In the following examples, we’ll use fpc package. A simplified format of the function is:

dbscan(data, eps, MinPts = 5, scale = FALSE, 
       method = c("hybrid", "raw", "dist"))

  • data: data matrix, data frame or dissimilarity matrix (dist-object). Specify method = “dist” if the data should be interpreted as dissimilarity matrix or object. Otherwise Euclidean distances will be used.
  • eps: Reachability maximum distance
  • MinPts: Reachability minimum number of points
  • scale: If TRUE, the data will be scaled
  • method: Possible values are:
    • dist: Treats the data as distance matrix
    • raw: Treats the data as raw data
    • hybrid: Expect also raw data, but calculates partial distance matrices



  • Recall that, DBSCAN clusters require a minimum number of points (MinPts) within a maximum distance (eps) around one of its members (the seed).

  • Any point within eps around any point which satisfies the seed condition is a cluster member (recursively).

  • Some points may not belong to any clusters (noise).


In the following examples, we’ll use the simulated multishapes data [in factoextra package]:

# Load the data 
# Make sure that the package factoextra is installed
data("multishapes", package = "factoextra")
df <- multishapes[, 1:2]

The function dbscan() can be used as follow:

library("fpc")
# Compute DBSCAN using fpc package
set.seed(123)
db <- fpc::dbscan(df, eps = 0.15, MinPts = 5)
# Plot DBSCAN results
plot(db, df, main = "DBSCAN", frame = FALSE)

DBSCAN: density-based clustering

Note that, the function plot.dbscan() uses different point symbols for core points (i.e, seed points) and border points. Black points correspond to outliers. You can play with eps and MinPts for changing cluster configurations.

It can be seen that DBSCAN performs better for these data sets and can identify the correct set of clusters compared to k-means algorithms.

It’s also possible to draw the plot above using the function fviz_cluster() [ in factoextra package]:

library("factoextra")
fviz_cluster(db, df, stand = FALSE, frame = FALSE, geom = "point")

DBSCAN: density-based clustering

The result of fpc::dbscan() function can be displayed as follow:

# Print DBSCAN
print(db)
## dbscan Pts=1100 MinPts=5 eps=0.15
##         0   1   2   3  4  5
## border 31  24   1   5  7  1
## seed    0 386 404  99 92 50
## total  31 410 405 104 99 51

In the table above, column names are cluster number. Cluster 0 corresponds to outliers (black points in the DBSCAN plot).

# Cluster membership. Noise/outlier observations are coded as 0
# A random subset is shown
db$cluster[sample(1:1089, 50)]
##  [1] 1 3 2 4 3 1 2 4 2 2 2 2 2 2 1 4 1 1 1 0 4 2 2 5 2 2 2 2 1 1 0 4 2 3 1
## [36] 2 2 1 1 1 1 2 2 1 1 1 3 2 1 3

The function print.dbscan() shows a statistic of the number of points belonging to the clusters that are seeds and border points.

DBSCAN algorithm requires users to specify the optimal eps values and the parameter MinPts. In the R code above, we used eps = 0.15 and MinPts = 5. One limitation of DBSCAN is that it is sensitive to the choice of \(\epsilon\), in particular if clusters have different densities. If \(\epsilon\) is too small, sparser clusters will be defined as noise. If \(\epsilon\) is too large, denser clusters may be merged together. This implies that, if there are clusters with different local densities, then a single \(\epsilon\) value may not suffice.

A natural question is:

How to define the optimal value of eps?

5 Method for determining the optimal eps value

The method proposed here consists of computing the he k-nearest neighbor distances in a matrix of points.

The idea is to calculate, the average of the distances of every point to its k nearest neighbors. The value of k will be specified by the user and corresponds to MinPts.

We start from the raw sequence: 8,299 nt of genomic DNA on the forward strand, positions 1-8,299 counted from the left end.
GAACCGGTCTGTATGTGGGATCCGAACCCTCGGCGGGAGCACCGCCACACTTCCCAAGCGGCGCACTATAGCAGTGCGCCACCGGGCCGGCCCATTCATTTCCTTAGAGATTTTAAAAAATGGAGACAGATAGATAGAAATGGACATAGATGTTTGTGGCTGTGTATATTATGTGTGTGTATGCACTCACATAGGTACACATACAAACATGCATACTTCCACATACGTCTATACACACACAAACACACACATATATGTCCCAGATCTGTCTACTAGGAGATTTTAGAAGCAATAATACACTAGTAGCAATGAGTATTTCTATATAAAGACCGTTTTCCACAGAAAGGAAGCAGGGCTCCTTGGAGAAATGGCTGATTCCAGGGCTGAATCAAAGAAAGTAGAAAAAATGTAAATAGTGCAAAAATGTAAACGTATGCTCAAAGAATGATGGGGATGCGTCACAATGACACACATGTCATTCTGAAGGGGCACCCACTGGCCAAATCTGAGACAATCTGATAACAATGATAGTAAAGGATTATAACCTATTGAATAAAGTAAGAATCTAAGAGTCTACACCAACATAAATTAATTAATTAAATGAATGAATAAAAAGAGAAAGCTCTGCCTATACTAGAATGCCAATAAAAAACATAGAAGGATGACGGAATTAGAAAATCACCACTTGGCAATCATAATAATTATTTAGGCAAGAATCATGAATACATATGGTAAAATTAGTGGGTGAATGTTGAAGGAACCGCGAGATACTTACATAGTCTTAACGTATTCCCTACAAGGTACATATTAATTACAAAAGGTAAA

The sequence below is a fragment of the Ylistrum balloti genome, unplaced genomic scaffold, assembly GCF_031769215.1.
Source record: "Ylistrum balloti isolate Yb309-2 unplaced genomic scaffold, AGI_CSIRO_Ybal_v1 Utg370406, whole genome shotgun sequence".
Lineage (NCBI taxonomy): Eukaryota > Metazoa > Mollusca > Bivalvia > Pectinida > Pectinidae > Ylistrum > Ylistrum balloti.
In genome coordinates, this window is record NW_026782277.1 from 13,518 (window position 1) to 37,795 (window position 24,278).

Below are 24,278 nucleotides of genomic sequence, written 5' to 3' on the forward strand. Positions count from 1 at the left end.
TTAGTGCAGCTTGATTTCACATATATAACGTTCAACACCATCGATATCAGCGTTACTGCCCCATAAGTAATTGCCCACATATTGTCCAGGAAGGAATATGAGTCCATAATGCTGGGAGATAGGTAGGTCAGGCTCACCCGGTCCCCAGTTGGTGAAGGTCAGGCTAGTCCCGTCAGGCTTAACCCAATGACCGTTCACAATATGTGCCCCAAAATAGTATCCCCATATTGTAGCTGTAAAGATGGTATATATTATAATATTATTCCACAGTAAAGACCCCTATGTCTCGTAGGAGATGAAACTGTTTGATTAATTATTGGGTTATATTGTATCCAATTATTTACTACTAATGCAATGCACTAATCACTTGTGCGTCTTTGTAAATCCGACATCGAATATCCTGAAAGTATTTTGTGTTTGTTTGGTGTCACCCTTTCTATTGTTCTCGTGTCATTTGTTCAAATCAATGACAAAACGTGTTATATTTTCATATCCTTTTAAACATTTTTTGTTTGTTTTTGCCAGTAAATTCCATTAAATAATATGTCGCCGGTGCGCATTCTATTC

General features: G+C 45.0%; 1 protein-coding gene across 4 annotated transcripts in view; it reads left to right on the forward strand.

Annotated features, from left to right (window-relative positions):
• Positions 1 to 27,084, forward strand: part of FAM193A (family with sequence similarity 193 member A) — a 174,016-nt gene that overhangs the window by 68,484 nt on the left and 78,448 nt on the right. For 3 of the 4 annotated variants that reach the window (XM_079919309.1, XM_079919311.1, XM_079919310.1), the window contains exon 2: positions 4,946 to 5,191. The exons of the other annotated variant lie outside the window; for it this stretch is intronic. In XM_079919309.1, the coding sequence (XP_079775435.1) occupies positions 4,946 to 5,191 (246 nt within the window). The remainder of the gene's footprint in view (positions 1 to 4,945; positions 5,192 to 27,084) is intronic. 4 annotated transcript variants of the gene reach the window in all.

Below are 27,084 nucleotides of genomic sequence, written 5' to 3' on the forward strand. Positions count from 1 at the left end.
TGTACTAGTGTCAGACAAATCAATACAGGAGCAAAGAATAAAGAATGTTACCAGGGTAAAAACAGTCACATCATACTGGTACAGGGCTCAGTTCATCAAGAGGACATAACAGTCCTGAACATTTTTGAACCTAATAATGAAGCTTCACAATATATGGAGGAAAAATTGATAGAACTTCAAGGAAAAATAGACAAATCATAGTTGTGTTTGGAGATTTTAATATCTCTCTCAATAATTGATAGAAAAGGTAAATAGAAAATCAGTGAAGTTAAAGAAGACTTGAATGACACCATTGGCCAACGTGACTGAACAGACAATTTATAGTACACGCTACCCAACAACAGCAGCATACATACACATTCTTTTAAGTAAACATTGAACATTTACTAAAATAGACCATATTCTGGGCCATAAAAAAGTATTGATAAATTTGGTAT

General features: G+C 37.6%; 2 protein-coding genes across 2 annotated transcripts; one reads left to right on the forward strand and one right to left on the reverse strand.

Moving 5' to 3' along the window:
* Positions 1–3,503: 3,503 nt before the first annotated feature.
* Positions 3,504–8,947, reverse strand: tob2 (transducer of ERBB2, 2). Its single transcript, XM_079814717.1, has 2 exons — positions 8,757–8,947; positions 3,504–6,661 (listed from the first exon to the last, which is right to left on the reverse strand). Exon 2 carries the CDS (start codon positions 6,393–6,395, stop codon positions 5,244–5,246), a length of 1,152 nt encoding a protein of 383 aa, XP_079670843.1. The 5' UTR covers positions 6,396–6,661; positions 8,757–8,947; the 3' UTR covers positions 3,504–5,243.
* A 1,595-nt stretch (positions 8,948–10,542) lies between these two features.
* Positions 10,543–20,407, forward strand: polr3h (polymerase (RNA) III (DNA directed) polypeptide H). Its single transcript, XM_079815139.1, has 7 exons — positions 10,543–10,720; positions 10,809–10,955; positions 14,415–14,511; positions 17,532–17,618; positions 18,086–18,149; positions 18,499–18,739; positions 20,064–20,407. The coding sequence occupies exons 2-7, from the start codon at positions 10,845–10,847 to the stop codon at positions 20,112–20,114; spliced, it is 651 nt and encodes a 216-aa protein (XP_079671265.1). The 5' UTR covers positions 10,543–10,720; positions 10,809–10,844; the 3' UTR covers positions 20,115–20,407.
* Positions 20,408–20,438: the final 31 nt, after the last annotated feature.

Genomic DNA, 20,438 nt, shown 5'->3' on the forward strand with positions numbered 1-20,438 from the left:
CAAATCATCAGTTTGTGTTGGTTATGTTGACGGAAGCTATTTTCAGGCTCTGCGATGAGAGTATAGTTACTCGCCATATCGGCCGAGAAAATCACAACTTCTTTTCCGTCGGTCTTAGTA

Next, these k-distances are plotted in an ascending order. The aim is to determine the “knee”, which corresponds to the optimal eps parameter.

A knee corresponds to a threshold where a sharp change occurs along the k-distance curve.

The function kNNdistplot() [in dbscan package] can be used to draw the k-distance plot:

dbscan::kNNdistplot(df, k =  5)
abline(h = 0.15, lty = 2)

DBSCAN: density-based clustering

It can be seen that the optimal eps value is around a distance of 0.15.

6 Cluster predictions with DBSCAN algorithm

The function predict.dbscan(object, data, newdata) [in fpc package] can be used to predict the clusters for the points in newdata. For more details, read the documentation (?predict.dbscan).

7 Application of DBSCAN on a real data

The iris dataset is used:

# Load the data
data("iris")
iris <- as.matrix(iris[, 1:4])

The optimal value of “eps” parameter can be determined as follow:

dbscan::kNNdistplot(iris, k =  4)
abline(h = 0.4, lty = 2)

Compute DBSCAN using fpc::dbscan() and dbscan::dbscan(). Make sure that the 2 packages are installed:

set.seed(123)
# fpc package
res.fpc <- fpc::dbscan(iris, eps = 0.4, MinPts = 4)
# dbscan package
res.db <- dbscan::dbscan(iris, 0.4, 4)
  • The result of the function fpc::dbscan() provides an object of class ‘dbscan’ containing the following components:
    • cluster: integer vector coding cluster membership with noise observations (singletons) coded as 0
    • isseed: logical vector indicating whether a point is a seed (not border, not noise)
    • eps: parameter eps
    • MinPts: parameter MinPts
  • The result of the function dbscan::dbscan() is an integer vector with cluster assignments. Zero indicates noise points.

Note that the function dbscan:dbscan() is a fast re-implementation of DBSCAN algorithm. The implementation is significantly faster and can work with larger data sets than the function fpc:dbscan().

Make sure that both version produce the same results:

all(res.fpc$cluster == res.db)
## [1] TRUE

The result can be visualized as follow:

fviz_cluster(res.fpc, iris, geom = "point")

DBSCAN: density-based clustering

Black points are outliers.

8 Infos

This analysis has been performed using R software (ver. 3.2.1)

  • Martin Ester, Hans-Peter Kriegel, Joerg Sander, Xiaowei Xu (1996). A Density-Based Algorithm for Discovering Clusters in Large Spatial Databases with Noise. Institute for Computer Science, University of Munich. Proceedings of 2nd International Conference on Knowledge Discovery and Data Mining (KDD-96)